2-Confident (read it all; understood it all reasonably well)

This paper is concerned with sampling from a general class of discrete probability distributions subject to constraints and using Markov Chain methods. The paper makes three contributions relating to the analysis of mixing times under different constraints and the implicit constraint of the discrete measure being strongly Rayleigh, relating to fast mixing of determinantal point processes. The authors derive theoretical bounds and validate their results in a series of experiments on both simulated and real data.

This paper is rigorous and of high technical quality, making significant theoretical contributions and validating these using appropriate experiments. The theoretical results presented seem to be relevant to a larger literature on a number of probabilistic models and DPPs, providing theoretical results on mixing times when sampling from these distributions. The content of the paper may be less accessible to a wider audience, as it is mostly theoretical, though the results are novel and original. Overall, the paper is well-written and well-structured. The results are presented in a clear and coherent fashion.

1-Less confident (might not have understood significant parts)

This paper presents and analyzes several Markov chains for sampling from various discrete probability distributions that allow for hard constraints. The authors analyze the mixing rate of the bases-exchange Gibbs sampler and the add-delete Gibbs sampler when the constraints are special types of matroid bases. The authors then go on to show that a modification of the bases-exchange Gibbs sampler can be shown to mix rapidly when the target distribution satisfies the condition of being Strongly Rayleigh, a condition which is satisfied by Determinantal Point Processes. Finally, experimental results are given which empirically demonstrate that the theoretical bounds presented depend on the correct quantities.

This paper is technically sound and addresses interesting questions relating to sampling and mixing rates. In fact, this paper generalizes two previous results: (a) Section 2 can be considered an extension of Gotovos et al. (NIPS 2015). Unlike that paper, however, this paper allows for hard constraints. It is quite remarkable that even with these hard constraints, the authors are able to recover the same mixing rates as Gotovos et al. (b) Section 3 can be thought of as an extension of Anari et al. (COLT 2016), but the difference is that Anari et al. could only handle homogeneous Strongly Rayleigh distributions, while this paper can handle any Strongly Rayleigh distribution. The proof, in which a Strongly Rayleigh distribution is viewed as the marginal distribution of a homogeneous Strongly Rayleigh distribution over a larger set of elements, is quite clever. As best as I can tell, all the statements given in the paper and all the final bounds in the proofs presented in the supplementary material are essentially correct, modulo some constant factors. HOWEVER, there are some grave typos and undefined notation which make the intermediate steps in the proofs unintelligible. Detailed comments: 1. In the proofs for Theorem 2, it appears that a factor of 2 is missing due to the fact that they are using the lazy version of the Markov chain. Thus, both of the mixing rate bounds should be increased by a factor of 2. 2. In the equations following lines 340 and 370, the factor of Z should appear in the denominator and not the numerator. Fortunately, this appears to be a typo and does not propagate through the rest of the proofs. 3. In equation (2.3) and all of appendix A, every occurrence of exp(\beta(F(\sigma_S(X,Y)) + F(\sigma_T(X,Y)))) should be replaced with exp(\beta F(\sigma_S(X,Y))) + exp(\beta F(\sigma_T(X,Y))). Similarly, every occurrence of exp(\beta(F(U_S) + F(U_T))) should be replaced with exp(\beta F(U_S)) + exp(\beta F(U_T)). This too appears to be a typo and does not propagate through the rest of the proofs. 4. In appendix A.2 and A.3, the quantity Z_F is never defined, although it seems to be taken as \sum_{U_S} exp(\beta F(U_S)). 5. In Theorem 4, it ought to be made explicit that \alpha_1 and \alpha_2 are functions of edges (S,T). 6. In Theorem 4 and the proof in appendix B, the notation | |_+ and ( )_+ ought to be defined. 7. In the proof of Theorem 5, it should to be made clear that Theorem 10 is being instantiated with N := 2N and k := N. 8. In the figures of section 4 and appendix D, the meaning of the dashed lines ought to be made clear.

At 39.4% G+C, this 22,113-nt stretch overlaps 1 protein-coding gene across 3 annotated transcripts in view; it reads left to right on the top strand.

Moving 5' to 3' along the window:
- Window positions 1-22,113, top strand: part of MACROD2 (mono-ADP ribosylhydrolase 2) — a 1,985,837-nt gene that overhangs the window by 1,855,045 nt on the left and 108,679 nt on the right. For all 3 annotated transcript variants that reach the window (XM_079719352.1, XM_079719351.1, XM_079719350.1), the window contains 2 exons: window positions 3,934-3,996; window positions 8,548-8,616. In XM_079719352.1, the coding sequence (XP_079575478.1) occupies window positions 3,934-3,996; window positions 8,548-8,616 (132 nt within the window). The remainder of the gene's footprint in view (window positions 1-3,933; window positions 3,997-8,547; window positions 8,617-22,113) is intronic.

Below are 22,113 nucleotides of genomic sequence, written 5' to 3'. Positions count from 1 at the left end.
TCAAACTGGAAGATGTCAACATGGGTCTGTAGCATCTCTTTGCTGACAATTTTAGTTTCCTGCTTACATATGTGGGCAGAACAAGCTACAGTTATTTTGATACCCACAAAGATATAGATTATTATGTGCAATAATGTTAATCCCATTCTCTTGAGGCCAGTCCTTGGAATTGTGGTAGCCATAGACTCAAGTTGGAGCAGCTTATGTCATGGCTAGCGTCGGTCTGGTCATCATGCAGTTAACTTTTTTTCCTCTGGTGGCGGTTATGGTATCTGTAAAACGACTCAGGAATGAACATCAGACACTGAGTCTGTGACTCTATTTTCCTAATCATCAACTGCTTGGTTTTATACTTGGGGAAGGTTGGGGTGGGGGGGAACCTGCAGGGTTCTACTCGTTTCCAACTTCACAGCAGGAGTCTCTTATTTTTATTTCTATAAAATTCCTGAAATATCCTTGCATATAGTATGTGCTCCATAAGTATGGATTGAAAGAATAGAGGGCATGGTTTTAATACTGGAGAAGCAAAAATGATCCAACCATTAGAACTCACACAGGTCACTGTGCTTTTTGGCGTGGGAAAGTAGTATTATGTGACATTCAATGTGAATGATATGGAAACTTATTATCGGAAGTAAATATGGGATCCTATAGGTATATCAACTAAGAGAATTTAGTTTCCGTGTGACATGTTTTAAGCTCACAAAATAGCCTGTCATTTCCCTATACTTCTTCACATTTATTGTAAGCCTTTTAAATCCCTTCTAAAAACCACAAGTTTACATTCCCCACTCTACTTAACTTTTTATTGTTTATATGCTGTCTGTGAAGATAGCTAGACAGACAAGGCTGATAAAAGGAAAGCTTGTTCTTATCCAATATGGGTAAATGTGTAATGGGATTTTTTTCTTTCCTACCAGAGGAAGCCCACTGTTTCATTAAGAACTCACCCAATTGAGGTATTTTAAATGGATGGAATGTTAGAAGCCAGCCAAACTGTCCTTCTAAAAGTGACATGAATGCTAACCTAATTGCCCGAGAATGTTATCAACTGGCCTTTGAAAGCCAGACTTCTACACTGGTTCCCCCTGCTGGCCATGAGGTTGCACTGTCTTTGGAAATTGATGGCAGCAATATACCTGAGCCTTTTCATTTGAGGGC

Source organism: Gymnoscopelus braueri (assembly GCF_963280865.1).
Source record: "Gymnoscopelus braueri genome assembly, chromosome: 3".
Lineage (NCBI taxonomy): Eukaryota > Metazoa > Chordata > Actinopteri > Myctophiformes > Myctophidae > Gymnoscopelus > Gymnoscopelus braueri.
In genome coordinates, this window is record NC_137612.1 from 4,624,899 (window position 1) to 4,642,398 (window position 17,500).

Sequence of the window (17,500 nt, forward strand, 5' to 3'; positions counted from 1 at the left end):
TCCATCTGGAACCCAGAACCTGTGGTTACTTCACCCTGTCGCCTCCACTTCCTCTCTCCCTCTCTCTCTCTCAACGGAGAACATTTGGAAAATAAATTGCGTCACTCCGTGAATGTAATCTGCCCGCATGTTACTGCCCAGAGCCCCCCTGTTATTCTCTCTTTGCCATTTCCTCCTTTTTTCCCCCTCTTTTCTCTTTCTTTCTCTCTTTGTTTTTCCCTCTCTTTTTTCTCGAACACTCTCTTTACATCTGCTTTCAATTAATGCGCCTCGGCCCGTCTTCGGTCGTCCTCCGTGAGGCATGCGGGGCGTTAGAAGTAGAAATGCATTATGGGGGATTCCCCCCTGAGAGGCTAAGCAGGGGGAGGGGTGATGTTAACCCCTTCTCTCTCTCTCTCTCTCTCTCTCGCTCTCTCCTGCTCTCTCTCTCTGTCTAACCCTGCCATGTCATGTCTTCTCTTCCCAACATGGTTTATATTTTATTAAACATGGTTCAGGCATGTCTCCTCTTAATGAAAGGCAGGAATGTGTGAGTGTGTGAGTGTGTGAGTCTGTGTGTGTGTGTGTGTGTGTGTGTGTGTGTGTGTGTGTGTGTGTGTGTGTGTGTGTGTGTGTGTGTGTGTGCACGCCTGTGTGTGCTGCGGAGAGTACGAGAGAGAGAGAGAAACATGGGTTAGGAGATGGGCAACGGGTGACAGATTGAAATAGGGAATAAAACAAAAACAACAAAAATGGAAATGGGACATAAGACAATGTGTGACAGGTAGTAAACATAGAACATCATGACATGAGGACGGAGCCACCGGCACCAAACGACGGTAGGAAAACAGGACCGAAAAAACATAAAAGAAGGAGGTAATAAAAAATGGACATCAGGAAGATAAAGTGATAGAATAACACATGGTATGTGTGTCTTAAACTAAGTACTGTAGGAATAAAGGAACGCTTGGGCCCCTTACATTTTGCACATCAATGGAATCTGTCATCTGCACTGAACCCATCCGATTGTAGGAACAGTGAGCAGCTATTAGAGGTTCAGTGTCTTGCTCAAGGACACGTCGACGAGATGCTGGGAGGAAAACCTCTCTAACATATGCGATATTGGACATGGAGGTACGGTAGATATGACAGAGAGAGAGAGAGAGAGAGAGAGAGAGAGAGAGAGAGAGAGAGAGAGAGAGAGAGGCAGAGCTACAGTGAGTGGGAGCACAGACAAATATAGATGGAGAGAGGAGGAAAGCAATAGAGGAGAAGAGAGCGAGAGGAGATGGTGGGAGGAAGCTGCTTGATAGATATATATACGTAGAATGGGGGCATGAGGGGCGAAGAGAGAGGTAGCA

3-Expert (read the paper in detail, know the area, quite certain of my opinion)